Transforming the lives of clubfoot disabled people in Senegalese

Serigne in full plaster

As Africa holds its first-ever conference on clubfoot – around one in 800 people around the world is born with it – the BBC visits a health clinic in Senegal to witness transformative, life-changing treatment.

Short representative gray line

Short representative gray line

Earlier this year, 14-year-old Serigne was reluctant to ever leave the house. He could walk very slowly, but – born with both feet in – he was just too ashamed. Some made fun of his gait, others were afraid and insulted him. But now, less than six months later, his feet have changed and his dream of playing football for Senegal seems at least possible.

Serigne has clubfoot, also known as clubfoot, and today is another step towards correcting it.

According to the charity MiracleFeet, of the nearly 10 million people born with clubfoot alive today, as many as eight million have never received treatment. Senegal was relatively late in adopting ponseti — a groundbreaking method of correcting clubfoot named after the Spanish doctor who invented it — compared to some other African countries. Malawi and Uganda, for example, were ahead of many Western countries in recognizing their potential. However, this means that Senegalese medical professionals have perfected the original concept and are now using it to treat teenagers or even adults who thought they were over the age for a procedure.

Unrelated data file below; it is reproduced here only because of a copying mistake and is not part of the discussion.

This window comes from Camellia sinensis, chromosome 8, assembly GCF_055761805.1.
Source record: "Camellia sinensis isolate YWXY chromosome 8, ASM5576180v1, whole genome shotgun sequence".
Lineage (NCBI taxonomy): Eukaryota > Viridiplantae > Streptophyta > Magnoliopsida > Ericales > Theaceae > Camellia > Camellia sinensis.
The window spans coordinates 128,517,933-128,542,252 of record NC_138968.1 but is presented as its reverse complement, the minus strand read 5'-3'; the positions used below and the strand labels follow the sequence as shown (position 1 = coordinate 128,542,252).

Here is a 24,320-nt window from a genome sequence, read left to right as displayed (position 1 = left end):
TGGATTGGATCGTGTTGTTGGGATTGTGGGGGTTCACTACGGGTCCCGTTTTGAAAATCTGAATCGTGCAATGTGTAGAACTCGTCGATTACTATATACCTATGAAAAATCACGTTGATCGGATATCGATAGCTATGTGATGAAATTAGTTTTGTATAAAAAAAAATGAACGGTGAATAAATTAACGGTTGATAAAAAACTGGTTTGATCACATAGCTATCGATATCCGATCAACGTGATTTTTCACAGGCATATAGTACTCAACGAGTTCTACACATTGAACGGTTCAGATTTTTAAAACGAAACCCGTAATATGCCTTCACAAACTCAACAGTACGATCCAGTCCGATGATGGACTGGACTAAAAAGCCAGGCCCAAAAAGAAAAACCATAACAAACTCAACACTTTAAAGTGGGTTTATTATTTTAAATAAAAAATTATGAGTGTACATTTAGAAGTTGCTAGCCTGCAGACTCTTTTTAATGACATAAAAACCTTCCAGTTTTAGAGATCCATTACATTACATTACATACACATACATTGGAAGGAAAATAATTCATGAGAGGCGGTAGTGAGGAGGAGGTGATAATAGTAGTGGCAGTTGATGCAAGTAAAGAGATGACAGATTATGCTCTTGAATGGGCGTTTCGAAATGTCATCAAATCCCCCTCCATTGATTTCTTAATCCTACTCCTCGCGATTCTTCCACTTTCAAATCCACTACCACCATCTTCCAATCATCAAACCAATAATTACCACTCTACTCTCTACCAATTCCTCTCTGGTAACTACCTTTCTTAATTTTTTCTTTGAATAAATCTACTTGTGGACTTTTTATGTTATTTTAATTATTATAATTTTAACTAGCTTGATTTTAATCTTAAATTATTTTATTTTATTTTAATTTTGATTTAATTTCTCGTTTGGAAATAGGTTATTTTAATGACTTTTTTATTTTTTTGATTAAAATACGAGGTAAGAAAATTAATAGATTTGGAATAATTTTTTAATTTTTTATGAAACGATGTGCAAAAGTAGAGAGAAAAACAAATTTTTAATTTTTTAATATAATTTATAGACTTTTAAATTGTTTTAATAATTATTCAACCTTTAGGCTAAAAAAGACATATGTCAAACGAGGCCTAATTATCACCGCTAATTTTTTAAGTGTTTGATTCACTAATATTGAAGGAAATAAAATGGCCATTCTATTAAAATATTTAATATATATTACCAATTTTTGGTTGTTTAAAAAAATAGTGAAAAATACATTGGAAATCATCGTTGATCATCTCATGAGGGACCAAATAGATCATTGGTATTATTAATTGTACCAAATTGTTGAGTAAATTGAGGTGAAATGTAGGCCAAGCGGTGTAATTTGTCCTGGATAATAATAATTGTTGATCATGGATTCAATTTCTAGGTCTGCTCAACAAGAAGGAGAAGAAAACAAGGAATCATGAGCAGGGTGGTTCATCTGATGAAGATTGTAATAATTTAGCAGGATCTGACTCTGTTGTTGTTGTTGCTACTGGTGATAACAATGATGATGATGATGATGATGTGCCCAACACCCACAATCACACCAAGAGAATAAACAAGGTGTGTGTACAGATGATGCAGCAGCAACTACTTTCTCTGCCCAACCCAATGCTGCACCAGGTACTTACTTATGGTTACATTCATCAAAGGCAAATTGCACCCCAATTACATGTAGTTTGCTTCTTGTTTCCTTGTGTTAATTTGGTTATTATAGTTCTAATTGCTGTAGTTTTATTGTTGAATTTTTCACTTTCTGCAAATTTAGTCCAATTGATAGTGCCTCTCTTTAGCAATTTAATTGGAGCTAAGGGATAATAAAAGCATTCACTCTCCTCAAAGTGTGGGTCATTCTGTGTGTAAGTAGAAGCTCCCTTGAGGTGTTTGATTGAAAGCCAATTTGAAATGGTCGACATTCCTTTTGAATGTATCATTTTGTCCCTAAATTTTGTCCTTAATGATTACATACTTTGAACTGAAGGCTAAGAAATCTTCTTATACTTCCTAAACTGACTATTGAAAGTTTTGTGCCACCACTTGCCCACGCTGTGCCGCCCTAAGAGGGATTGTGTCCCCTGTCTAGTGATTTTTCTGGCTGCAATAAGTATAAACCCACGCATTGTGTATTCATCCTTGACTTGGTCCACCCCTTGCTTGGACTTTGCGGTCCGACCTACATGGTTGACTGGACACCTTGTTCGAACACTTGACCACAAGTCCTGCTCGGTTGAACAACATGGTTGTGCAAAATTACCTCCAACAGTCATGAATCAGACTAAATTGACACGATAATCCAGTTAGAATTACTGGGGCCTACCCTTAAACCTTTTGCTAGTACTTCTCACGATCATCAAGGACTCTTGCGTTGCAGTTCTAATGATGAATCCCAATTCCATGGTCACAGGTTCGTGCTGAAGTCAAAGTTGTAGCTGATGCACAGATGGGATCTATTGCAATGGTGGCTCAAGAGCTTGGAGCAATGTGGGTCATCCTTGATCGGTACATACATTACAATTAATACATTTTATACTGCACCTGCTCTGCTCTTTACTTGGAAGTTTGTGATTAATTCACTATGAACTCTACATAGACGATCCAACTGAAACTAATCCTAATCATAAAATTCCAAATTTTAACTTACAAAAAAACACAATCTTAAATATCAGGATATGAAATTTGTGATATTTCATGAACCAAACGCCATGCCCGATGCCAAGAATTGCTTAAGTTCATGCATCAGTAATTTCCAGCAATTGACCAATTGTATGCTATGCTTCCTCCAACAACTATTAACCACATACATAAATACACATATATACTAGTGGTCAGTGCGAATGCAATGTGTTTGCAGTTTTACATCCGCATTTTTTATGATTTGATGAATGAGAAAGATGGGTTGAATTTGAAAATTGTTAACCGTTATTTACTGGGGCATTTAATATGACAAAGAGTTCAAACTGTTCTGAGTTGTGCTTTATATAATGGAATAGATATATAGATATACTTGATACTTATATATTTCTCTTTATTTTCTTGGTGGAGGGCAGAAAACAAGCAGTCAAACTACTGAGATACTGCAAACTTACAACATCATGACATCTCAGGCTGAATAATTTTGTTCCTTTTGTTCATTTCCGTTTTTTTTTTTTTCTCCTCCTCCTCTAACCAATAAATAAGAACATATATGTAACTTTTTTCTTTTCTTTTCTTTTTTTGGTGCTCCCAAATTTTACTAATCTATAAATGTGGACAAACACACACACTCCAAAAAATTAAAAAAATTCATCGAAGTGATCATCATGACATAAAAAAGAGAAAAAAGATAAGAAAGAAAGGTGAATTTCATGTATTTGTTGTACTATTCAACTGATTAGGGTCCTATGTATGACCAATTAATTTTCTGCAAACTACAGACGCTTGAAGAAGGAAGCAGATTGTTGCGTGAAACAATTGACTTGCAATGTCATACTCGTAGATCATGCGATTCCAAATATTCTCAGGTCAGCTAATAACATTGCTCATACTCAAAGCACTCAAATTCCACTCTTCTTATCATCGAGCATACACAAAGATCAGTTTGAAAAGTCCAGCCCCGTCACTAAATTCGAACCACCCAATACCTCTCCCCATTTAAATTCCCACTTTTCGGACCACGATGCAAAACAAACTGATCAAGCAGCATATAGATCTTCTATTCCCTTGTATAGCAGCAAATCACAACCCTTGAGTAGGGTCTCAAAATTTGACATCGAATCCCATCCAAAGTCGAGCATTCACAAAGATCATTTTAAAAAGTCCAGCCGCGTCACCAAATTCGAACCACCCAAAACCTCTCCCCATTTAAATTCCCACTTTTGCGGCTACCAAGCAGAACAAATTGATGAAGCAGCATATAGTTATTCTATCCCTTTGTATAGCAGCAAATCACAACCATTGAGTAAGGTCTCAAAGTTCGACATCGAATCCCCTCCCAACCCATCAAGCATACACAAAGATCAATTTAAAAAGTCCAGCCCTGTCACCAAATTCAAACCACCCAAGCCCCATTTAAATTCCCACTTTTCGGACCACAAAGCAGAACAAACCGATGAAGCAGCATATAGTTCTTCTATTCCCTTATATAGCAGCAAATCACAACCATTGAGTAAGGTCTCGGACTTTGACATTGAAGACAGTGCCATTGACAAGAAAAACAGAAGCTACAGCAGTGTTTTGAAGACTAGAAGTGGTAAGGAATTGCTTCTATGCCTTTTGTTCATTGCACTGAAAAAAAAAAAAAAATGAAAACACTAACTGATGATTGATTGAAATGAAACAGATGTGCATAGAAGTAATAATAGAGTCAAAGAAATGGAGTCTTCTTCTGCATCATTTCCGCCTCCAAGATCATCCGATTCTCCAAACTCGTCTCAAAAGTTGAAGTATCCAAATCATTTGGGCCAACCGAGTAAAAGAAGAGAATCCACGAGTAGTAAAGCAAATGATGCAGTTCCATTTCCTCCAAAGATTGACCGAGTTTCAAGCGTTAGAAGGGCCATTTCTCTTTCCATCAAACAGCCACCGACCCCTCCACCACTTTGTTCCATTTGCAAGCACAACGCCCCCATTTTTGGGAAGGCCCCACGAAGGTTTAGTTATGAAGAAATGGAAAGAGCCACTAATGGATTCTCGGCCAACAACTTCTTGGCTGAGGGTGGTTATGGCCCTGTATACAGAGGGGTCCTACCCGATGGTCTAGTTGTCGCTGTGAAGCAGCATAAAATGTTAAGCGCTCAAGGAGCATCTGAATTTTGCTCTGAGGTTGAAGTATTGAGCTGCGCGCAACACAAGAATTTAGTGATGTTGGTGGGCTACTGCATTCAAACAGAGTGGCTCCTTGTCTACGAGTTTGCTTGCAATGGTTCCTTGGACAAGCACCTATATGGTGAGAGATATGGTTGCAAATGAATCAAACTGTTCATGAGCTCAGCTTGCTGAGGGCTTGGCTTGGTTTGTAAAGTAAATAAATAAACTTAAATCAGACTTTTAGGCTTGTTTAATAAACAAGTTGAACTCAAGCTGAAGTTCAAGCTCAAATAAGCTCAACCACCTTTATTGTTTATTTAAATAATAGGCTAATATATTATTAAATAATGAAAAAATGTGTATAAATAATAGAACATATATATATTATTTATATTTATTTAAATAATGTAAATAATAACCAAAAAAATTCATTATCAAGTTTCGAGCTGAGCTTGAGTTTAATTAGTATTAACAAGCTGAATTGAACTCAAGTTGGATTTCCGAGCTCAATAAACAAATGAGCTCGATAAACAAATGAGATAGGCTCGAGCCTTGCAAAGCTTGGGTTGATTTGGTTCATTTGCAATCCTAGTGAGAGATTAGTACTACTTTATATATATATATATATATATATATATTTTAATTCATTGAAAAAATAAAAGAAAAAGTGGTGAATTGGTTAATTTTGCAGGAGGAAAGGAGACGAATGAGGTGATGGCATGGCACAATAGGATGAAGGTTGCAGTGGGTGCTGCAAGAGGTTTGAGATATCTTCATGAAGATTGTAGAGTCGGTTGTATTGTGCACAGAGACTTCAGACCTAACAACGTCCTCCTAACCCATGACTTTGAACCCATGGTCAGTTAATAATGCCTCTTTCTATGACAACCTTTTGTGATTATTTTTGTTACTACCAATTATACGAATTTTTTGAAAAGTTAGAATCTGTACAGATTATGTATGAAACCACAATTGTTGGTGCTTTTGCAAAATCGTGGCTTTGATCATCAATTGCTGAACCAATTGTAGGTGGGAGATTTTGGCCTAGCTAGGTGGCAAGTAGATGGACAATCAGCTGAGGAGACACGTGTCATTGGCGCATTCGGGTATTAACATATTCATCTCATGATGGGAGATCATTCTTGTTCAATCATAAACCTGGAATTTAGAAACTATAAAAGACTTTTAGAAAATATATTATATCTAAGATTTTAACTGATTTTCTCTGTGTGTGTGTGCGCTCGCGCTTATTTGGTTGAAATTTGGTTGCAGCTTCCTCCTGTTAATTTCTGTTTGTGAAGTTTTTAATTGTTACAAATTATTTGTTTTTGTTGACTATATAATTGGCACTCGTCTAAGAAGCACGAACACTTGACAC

Serigne’s mother is beaming at her son’s progress. She knows better than anyone the cruel nature of this disability.

“Once he even refused to leave the house for three days. That hurt me so much inside. But now we are happy.”

Serigne before and after treatment

Serigne’s feet before and after treatment

Serigne after treatment

Serigne now just needs some physio to strengthen his stretched legs

As part of the Ponseti method, a new cast is applied each week to progressively manipulate the foot into a better position. Because his case is so severe, he’s had 20 casts in as many weeks, but the average is between five and eight. As in most cases, minor surgery was required towards the end of his treatment to loosen his Achilles tendon, but otherwise this treatment is non-invasive.

Better yet, it’s inexpensive, doesn’t need to be performed by highly skilled surgeons, and is extremely effective – 90% of children who receive help for routine cases under the age of two have good foot function, while surgery can lead to complications. The change is truly amazing when you watch the video footage of Serigne’s shuffle before the start of the treatment.